2017 October 28

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Blue Ridge Parkway
Buchanan, VA
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Delmar, NY
Elm Ave Park & Ride - CDTA
North Creek Campground
Notes
Shenandoah Mountain
Taxes
Tioga State Forest

October 2017
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Questions? Need an updated map? Email me andy@andyarthur.org.

Today I was asked to help out at the Save the Pine Bush table at the Renewable Energy and Sustainable Living Fair. Long day at the table but I got to meet a lot of interesting people and connect up with a lot of old friends. Most importantly I got to share about the legacy of Save the Pine Bush.

The fair was an interesting event with a variety of booths, although I got the impression that Renewable Energy and Sustainable Living was more about wealthy suburbanites making a political statement by consumerism then saving the environment. If you buy the right kind of automobile, install the right kind of solar panel, buy the right kind of food, and install the right kind of window insulation and underground heat pump, you’ll be closer to nervana — and have such a good feeling deep inside.

Now I understand the fair costs money to put on, and they had to bring in commerical businesses who would use it at a platform to sell green-themed products. I also understand it’s good that these technologies are being advanced — weathly suburbanites are willing to plunk down the big bucks for beta versions of the technology may help developers perfect them and make them better products. Only through widespread beta deployment of things like net-metered solar and geothermal wells will they ever get good enough to become part of the standard building code that everybody has to follow.

I had very little interest in most of the sustainable technology that had marketed there. I did think the electric cars were pretty novel — in principle if we are going to have automobiles — electric is the way to go. They are simplier and much easier to maintain. They use less energy and are more efficent then gas fired automobiles, even when you factor in the many inefficencies of fossil electric generation. As renewables grow on the grid, their tailpipe emissions will fall even further. Much less maintance and much easier on the brakes thanks to generator being used to turn braking energy into battery charge then brake pads turing energy into heat. 

I also was impressed by how mainstream that ground heat pumps have gotten in recent years. If you have $50,000 to have some 400 feet wells dug in your backyard, you can use the constant 50 odd degree temperature of the earth to do most of the heating and cooling of your house, with only the power consumed to pump water through the great heat sink known as the earth. Potentially a really good technology, once it becomes more refined and the industry becomes mature. 

The various vendors hawking grid-tied solar were pretty much run of the mill what you would expect, the same thing with the organic farmers booth, and those pushing botique organic foods. I guess people are into that kind of stuff, but I had to shrug. From what I’ve learned about organic farming over the years — especially organic dairying — it’s mostly about paperwork and government food inspectors rather then revoluntionary new ways to farm. Conventional farms — with their well established no-till methods are often just as good if not better for the land.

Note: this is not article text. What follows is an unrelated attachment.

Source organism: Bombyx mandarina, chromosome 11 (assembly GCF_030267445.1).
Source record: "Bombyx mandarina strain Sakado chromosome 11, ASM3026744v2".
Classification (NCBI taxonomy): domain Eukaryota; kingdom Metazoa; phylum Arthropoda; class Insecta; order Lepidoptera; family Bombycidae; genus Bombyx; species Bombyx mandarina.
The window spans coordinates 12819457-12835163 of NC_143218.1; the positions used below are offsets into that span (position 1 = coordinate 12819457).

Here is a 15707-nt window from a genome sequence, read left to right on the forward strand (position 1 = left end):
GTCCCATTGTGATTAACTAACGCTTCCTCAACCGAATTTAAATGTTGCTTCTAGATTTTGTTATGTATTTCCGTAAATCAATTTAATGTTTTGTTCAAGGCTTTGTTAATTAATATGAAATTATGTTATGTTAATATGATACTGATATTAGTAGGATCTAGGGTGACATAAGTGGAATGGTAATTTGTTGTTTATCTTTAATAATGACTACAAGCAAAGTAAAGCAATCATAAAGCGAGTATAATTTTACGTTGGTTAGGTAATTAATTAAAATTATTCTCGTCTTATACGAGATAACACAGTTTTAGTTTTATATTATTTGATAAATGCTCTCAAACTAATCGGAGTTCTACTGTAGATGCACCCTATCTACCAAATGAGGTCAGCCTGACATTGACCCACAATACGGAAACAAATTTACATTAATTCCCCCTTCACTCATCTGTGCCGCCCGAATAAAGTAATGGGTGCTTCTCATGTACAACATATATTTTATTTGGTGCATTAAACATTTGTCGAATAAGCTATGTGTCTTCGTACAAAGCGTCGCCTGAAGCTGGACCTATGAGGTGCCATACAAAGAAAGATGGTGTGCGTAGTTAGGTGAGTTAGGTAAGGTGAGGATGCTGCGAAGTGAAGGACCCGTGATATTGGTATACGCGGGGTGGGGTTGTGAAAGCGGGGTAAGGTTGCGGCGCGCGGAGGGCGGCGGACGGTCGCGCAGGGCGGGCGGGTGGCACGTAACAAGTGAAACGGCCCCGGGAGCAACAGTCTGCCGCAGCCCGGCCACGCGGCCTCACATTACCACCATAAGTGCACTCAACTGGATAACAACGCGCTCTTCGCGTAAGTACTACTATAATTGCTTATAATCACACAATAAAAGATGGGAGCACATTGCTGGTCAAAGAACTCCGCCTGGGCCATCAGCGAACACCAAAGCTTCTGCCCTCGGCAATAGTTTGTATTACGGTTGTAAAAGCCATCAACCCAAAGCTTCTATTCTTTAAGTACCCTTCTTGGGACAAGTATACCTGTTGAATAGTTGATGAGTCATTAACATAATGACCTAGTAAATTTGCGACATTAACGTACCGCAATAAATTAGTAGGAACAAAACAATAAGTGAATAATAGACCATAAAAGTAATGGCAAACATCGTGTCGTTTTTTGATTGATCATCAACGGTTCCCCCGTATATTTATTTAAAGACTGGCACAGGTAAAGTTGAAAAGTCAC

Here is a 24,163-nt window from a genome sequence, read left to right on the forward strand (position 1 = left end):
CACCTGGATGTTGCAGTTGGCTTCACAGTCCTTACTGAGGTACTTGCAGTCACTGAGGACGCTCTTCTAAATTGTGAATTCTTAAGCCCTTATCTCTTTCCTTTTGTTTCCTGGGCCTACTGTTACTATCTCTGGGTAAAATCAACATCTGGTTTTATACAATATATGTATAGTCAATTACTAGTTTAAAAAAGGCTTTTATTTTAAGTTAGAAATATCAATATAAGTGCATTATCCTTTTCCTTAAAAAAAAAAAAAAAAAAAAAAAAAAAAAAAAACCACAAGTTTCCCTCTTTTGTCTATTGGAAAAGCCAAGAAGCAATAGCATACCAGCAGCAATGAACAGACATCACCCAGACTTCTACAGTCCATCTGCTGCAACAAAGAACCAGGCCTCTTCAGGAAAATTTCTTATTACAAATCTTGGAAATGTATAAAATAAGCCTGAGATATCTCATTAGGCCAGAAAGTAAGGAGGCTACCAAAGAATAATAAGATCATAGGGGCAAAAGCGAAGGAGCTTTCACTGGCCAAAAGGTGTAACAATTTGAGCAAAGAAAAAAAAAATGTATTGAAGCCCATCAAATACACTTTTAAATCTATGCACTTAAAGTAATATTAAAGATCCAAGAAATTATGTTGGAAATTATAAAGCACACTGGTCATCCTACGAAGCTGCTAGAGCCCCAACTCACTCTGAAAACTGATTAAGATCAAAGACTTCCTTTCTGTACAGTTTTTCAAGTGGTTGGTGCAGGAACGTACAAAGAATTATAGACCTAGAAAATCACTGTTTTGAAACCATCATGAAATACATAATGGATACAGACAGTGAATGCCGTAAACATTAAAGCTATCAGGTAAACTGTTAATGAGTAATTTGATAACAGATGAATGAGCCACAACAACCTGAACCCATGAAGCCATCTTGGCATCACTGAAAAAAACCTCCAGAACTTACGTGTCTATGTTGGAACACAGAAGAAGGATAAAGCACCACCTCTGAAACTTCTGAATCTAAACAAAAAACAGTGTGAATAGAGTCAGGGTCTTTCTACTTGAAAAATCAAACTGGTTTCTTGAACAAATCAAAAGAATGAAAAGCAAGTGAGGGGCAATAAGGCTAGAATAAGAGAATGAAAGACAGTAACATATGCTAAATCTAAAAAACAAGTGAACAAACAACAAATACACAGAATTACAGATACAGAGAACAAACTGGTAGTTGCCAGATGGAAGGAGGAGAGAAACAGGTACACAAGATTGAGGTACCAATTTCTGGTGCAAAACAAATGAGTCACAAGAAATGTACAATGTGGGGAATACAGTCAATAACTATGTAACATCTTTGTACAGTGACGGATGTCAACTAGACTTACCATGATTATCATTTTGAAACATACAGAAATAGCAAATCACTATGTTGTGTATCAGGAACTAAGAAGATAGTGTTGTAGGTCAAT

RPI or maybe it was NYSERDA had a pretty piss pour display that tried to show that LED bulbs are more efficent then compact florescent bulbs, halgeon and conventional bulbs, but picked bulbs that were of different brightness and color. I guess what you get a rough comparison.

The activist booths where pretty much what you would expect — run of the mill campaigns against styrofoam (which really should be banned in cities), advocating for more composting (again, good for cities), and various things calling for action on climate change. It’s really pretty gross how the current administration is doing everything in it’s power to sabatogue whatever maginal progress we were making on the topic. Maybe I shouldn’t throw up my hands at whole issue of political change, as we really do need to rethink how cities use energy, produce CO2 and dispose of wastes.

As much as anyone knows, I am fully aware that political pressure can make a difference on public policy. Laws, applying to millions of people and big insitutions can have a big deal. Elections have consequences, something we’ve seen with the election of Donald Trump and his roll backs of the Obama environmetnal legacy. But I feel like so many of the environmental causes of today are cheesy, packaged for mass consumption and aren’t a real discussion of the choices our country faces. But I do see the alternative and importance of being involved. But somehow the campaigns on display by the various environmental groups, kind of just left a bad taste in my mind — too one-sided, too high on rhetoric and not on substance. Too much packaged for the suburban, feel good about the environment consumer. I guess that’s politics.

Maybe after spending so much time the previous week in the rough and wild country of Pennsylvania and West Virigina, I had trouble getting back into the green living way of thinking. I am just so turned off by the world of high-speed internet, big screen television, big houses even those with solar panels on the roof and geothermal wells outback. Homes with oversized recycling and composting bins, but also oversized trash bins to match their level of consumerism. I feel like if you really wanted to be green, you would live in a small house, not have all the technology and television. Maybe live off-grid with composting bucket toilets and a trash burning barrel out back, but not with marble countertops or 2,000 square feet of room — with grid tied solar panels on the roof. A mini-house or shed-to-home conversion that doesn’t take much energy to heat — of any form. Or much electricity to run a handful of 12 volt LED lights, USB chargers, and a few very small appliances. Not some massive McMansion. Hunt deer and fish, hobby farm for food, rather then consume something organic, shipped from halfway across the world, wrapped in plastic destine soon for a distant landfill.